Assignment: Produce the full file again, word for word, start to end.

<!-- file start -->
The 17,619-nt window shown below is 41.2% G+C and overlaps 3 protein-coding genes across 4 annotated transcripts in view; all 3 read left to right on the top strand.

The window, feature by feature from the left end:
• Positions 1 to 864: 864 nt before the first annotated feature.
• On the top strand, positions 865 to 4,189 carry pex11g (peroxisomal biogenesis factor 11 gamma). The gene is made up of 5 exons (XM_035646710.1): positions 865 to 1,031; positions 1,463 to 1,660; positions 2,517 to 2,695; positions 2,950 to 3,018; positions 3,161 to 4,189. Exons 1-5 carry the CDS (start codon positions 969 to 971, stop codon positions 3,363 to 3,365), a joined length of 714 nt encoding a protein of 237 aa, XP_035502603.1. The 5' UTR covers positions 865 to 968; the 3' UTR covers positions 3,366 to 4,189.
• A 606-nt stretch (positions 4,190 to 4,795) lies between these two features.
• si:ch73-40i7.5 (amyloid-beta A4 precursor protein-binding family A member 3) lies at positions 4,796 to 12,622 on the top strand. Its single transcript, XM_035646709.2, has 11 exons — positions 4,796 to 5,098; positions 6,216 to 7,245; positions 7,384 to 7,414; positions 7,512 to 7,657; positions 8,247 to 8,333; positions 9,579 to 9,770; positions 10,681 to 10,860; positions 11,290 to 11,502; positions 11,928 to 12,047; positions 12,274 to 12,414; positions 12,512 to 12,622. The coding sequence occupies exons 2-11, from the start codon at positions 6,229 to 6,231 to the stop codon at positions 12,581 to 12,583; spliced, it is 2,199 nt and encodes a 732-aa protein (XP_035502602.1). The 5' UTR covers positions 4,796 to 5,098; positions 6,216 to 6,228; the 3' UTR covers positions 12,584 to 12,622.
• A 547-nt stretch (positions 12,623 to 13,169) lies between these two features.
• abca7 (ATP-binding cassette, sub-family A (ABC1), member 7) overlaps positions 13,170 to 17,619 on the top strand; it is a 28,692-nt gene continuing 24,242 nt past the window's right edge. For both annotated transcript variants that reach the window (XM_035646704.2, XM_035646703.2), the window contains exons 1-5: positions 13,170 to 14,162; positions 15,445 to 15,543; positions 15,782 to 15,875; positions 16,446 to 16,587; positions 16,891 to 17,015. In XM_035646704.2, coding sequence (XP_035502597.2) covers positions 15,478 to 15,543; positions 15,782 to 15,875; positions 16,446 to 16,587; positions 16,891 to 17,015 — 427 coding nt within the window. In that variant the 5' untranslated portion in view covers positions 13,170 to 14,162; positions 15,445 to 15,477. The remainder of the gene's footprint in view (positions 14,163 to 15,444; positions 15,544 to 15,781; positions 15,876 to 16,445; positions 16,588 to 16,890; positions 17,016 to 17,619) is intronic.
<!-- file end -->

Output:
The 17,619-nt window shown below is 41.2% G+C and overlaps 3 protein-coding genes across 4 annotated transcripts in view; all 3 read left to right on the top strand.

The window, feature by feature from the left end:
• Positions 1 to 864: 864 nt before the first annotated feature.
• On the top strand, positions 865 to 4,189 carry pex11g (peroxisomal biogenesis factor 11 gamma). The gene is made up of 5 exons (XM_035646710.1): positions 865 to 1,031; positions 1,463 to 1,660; positions 2,517 to 2,695; positions 2,950 to 3,018; positions 3,161 to 4,189. Exons 1-5 carry the CDS (start codon positions 969 to 971, stop codon positions 3,363 to 3,365), a joined length of 714 nt encoding a protein of 237 aa, XP_035502603.1. The 5' UTR covers positions 865 to 968; the 3' UTR covers positions 3,366 to 4,189.
• A 606-nt stretch (positions 4,190 to 4,795) lies between these two features.
• si:ch73-40i7.5 (amyloid-beta A4 precursor protein-binding family A member 3) lies at positions 4,796 to 12,622 on the top strand. Its single transcript, XM_035646709.2, has 11 exons — positions 4,796 to 5,098; positions 6,216 to 7,245; positions 7,384 to 7,414; positions 7,512 to 7,657; positions 8,247 to 8,333; positions 9,579 to 9,770; positions 10,681 to 10,860; positions 11,290 to 11,502; positions 11,928 to 12,047; positions 12,274 to 12,414; positions 12,512 to 12,622. The coding sequence occupies exons 2-11, from the start codon at positions 6,229 to 6,231 to the stop codon at positions 12,581 to 12,583; spliced, it is 2,199 nt and encodes a 732-aa protein (XP_035502602.1). The 5' UTR covers positions 4,796 to 5,098; positions 6,216 to 6,228; the 3' UTR covers positions 12,584 to 12,622.
• A 547-nt stretch (positions 12,623 to 13,169) lies between these two features.
• abca7 (ATP-binding cassette, sub-family A (ABC1), member 7) overlaps positions 13,170 to 17,619 on the top strand; it is a 28,692-nt gene continuing 24,242 nt past the window's right edge. For both annotated transcript variants that reach the window (XM_035646704.2, XM_035646703.2), the window contains exons 1-5: positions 13,170 to 14,162; positions 15,445 to 15,543; positions 15,782 to 15,875; positions 16,446 to 16,587; positions 16,891 to 17,015. In XM_035646704.2, coding sequence (XP_035502597.2) covers positions 15,478 to 15,543; positions 15,782 to 15,875; positions 16,446 to 16,587; positions 16,891 to 17,015 — 427 coding nt within the window. In that variant the 5' untranslated portion in view covers positions 13,170 to 14,162; positions 15,445 to 15,477. The remainder of the gene's footprint in view (positions 14,163 to 15,444; positions 15,544 to 15,781; positions 15,876 to 16,445; positions 16,588 to 16,890; positions 17,016 to 17,619) is intronic.